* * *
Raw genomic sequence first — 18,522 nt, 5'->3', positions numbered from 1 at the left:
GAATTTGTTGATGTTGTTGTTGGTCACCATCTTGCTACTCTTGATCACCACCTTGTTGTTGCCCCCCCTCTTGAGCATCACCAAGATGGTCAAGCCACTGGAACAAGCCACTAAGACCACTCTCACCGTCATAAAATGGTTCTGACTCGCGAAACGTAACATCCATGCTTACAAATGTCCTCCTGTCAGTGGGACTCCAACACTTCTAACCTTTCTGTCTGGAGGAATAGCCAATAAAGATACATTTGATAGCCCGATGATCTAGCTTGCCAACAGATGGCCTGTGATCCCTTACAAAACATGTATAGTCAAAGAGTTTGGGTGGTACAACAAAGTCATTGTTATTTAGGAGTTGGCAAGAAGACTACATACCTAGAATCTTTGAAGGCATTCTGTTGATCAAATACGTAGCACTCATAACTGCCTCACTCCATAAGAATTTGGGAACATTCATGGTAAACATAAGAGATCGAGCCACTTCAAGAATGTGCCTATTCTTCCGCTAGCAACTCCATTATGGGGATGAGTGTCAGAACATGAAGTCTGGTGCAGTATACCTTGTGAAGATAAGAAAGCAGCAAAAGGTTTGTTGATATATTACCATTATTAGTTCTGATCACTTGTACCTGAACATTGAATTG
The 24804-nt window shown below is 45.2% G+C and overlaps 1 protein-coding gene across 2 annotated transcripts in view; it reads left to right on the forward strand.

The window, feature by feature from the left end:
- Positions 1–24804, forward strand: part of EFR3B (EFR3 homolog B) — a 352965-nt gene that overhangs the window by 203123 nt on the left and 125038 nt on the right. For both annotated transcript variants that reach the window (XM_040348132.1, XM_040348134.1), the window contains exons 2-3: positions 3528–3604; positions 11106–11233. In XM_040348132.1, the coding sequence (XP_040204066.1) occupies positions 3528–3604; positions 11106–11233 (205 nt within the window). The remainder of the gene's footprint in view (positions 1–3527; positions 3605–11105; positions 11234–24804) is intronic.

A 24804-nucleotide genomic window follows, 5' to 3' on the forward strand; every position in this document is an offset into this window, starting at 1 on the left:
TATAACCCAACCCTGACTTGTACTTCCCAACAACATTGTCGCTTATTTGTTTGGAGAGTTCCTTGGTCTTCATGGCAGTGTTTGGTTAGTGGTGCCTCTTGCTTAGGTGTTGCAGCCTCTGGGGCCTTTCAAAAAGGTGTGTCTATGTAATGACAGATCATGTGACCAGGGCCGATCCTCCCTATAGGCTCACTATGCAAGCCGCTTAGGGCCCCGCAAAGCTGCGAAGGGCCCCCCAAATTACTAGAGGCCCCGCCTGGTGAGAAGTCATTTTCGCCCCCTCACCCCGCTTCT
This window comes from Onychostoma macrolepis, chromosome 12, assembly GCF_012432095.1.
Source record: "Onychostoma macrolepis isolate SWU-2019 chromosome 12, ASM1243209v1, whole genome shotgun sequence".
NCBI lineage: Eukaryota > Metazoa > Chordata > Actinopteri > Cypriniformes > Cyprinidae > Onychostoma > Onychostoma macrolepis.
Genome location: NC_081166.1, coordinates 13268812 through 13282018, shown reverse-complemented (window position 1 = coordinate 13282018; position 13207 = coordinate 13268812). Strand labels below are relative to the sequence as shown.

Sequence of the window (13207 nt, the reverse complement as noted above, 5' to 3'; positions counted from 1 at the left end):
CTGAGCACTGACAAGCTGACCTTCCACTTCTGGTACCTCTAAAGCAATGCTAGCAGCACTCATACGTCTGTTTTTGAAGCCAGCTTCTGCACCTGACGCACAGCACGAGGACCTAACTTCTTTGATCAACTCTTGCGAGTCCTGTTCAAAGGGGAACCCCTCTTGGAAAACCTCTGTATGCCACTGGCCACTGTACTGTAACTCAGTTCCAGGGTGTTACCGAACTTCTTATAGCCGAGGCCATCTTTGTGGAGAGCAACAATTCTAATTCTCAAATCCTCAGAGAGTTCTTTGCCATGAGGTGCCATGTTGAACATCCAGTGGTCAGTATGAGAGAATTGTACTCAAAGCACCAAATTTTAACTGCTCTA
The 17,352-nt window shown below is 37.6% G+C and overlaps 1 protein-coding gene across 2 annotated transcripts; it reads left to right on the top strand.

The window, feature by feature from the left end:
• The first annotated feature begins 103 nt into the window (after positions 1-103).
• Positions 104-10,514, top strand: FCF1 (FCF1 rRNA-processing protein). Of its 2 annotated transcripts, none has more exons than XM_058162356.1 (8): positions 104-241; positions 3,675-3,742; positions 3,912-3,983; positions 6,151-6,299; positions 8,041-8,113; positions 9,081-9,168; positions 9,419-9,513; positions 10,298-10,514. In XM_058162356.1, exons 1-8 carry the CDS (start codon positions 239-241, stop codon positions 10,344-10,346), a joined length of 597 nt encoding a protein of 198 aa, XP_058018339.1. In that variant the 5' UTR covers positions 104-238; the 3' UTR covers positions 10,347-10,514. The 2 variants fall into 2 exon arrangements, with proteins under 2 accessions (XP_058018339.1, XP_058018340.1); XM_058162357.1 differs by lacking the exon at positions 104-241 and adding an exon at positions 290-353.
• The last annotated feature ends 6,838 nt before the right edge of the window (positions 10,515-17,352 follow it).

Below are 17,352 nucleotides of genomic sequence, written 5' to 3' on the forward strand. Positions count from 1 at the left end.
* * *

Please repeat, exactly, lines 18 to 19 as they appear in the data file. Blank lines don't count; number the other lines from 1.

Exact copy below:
• The last annotated feature ends 6,838 nt before the right edge of the window (positions 10,515-17,352 follow it).

Below are 17,352 nucleotides of genomic sequence, written 5' to 3' on the forward strand. Positions count from 1 at the left end.